Amar follows a 14 year-old Indian boy at the top of his class who would someday like to be a professional cricketer. He also happens to be his family’s main breadwinner, working two jobs six and half days a week. But, this film isn’t an analysis of Amar’s misery or an expose on his suffering. No, it’s instead a quiet celebration of the human spirit–of a boy whose tenacity and quiet resolve carry him through every day. The system may be broken, but Amar’s spirit certainly isn’t.
Narrative has become somewhat of an over-looked aspect of filmmaking in recent years, with short films often seeming to focus on aesthetics first and then worry about story later. However, Gabriel Bisset Smith’s short Thrush appears to slap this theory in the face by almost scrapping visual style altogether and adopting a scrapbook look of one man’s photo collection. Opting instead to present a strong narrative with a personal feel to his film adding multitudes to his film’s effectiveness.
Which Short of the Week captured your attention more? The beauty and mechanism of life shown through Amar or the style, narrative and power of still movie making displayed in Thrush?
This is a film by budding Irish film maker Ciaran Mcillhatton. The piece which was made in four days on a shoe string budget has been getting good reviews in the Belfast Film Festival.
Unknown to the mainstream, Ciaran a trained Physicist, has been steadily making progress within the underground film industry in Northern Ireland, a budding film industry with the emergence of Game of Thrones and the infamous Titanic Studios.
I asked Ciaran what camera he used to shoot the video and this was his response “on a Panasonic GH2. 14mm – 140mm f4.0-5.6 and 14mm f2.5 with wide angle adapter to 11mm lenses”… This level of detail is what many believe will boost Ciaran into the mainstream or that sub genre of film currently occupied by films such as Christoper Nolan’s Memento and Inception and most recently Danny Boyle’s Trance.
Ciaran describes working on the piece below:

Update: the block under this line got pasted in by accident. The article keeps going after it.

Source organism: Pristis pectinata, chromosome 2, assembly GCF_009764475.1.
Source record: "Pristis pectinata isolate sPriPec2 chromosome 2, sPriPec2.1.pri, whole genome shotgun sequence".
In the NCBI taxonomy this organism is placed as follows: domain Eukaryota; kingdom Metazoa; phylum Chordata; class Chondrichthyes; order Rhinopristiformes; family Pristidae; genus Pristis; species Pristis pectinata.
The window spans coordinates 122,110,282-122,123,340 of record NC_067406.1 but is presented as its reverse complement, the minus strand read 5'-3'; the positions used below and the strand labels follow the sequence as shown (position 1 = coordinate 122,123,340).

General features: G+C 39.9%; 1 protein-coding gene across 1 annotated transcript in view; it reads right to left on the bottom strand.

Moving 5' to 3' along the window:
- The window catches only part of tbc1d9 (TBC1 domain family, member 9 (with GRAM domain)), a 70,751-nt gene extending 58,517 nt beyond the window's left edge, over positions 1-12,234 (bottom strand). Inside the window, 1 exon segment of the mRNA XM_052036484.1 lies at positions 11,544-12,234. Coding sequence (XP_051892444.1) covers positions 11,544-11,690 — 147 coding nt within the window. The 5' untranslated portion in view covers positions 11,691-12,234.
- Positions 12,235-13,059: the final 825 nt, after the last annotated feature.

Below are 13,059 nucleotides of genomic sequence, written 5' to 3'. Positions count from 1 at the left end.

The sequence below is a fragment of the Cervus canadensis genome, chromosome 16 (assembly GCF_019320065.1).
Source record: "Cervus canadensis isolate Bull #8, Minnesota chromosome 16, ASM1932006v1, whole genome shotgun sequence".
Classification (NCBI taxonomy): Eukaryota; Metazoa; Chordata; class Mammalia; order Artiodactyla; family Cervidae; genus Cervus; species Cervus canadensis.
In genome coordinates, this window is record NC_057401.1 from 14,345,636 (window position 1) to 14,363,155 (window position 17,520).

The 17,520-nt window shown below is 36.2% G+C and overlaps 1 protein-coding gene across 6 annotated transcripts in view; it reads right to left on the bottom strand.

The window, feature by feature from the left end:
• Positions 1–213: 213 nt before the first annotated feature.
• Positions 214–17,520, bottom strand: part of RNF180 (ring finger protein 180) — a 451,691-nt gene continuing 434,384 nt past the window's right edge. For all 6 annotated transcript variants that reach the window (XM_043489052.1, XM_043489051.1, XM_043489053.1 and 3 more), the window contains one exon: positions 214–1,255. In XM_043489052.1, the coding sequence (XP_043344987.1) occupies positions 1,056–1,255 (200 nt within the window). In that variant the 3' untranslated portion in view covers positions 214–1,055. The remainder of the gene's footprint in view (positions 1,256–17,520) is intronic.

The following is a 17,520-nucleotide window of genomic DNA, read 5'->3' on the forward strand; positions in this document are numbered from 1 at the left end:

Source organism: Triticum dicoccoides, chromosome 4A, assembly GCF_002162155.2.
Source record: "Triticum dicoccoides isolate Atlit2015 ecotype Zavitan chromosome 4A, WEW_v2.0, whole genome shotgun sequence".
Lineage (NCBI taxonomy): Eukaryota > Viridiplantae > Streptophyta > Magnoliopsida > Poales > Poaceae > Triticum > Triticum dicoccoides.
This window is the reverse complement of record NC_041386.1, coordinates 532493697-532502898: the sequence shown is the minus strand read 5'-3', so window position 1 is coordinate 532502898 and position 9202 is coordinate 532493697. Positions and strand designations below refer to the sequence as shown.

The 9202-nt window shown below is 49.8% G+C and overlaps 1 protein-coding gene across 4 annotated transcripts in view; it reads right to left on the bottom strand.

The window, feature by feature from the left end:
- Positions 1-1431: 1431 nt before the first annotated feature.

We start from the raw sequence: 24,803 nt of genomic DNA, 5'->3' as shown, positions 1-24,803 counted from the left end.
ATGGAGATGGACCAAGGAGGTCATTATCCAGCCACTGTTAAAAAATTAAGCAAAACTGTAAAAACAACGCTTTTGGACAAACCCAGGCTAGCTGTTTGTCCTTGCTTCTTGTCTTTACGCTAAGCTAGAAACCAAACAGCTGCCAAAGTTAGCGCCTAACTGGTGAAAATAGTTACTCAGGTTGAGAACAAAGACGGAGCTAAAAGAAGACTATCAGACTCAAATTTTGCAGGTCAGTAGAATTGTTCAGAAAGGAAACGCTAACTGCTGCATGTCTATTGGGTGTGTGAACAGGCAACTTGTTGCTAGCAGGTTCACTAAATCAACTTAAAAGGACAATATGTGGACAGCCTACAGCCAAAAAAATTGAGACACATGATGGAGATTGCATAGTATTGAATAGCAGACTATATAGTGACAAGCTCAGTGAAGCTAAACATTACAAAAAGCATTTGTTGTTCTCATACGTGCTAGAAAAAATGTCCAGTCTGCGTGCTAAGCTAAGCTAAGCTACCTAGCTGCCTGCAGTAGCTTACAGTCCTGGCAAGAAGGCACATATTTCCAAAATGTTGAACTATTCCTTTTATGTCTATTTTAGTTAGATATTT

“I tried making the piece as accurate to the final scene of Memento as possible. By trying to work out how to match the shots and style as close as possible it forces you to think about every aspect of the set up such as Lighting, lens choice and camera movement. After doing that you see the amount of effort required to make each shot look the way it does then you can see the reasons why the director chose to film this way and then understand the type of lighting, lenses and angles adds to the plot and unraveling of the story”.
Also as the piece was made for a competition and only had four days to work on producing it for the deadline, some of the audio and video quality is “not great” however Ciaran has started working on the proper edit recently and it will be ready very soon.
Although the film is not properly edited or finished, there must be a level of appreciation for the styles and quality of some of the shots in the film. Also the backdrop of the whole piece is authentic and very close to the original.
You can also tell from his work that Ciaran is a trained Physicist by trade therefore Directors such as Christoper Nolan and Danny Boyle and directors who dabble in the filming the subconscious may beware as one day the student may most certainly become the master.
Everything about this film looks wrong yet still extremely compelling. Like a car crash that you don’t really want to see but you look anyway.
Apparently based on a tue story it makes it seem that bit more chilling. Only out in the UK this week it has been getting great reviews. Hopefully it adds a new dimension to the horror genre which has become increasingly stale, repetitive and over commercialised.
See below for the Guardians review: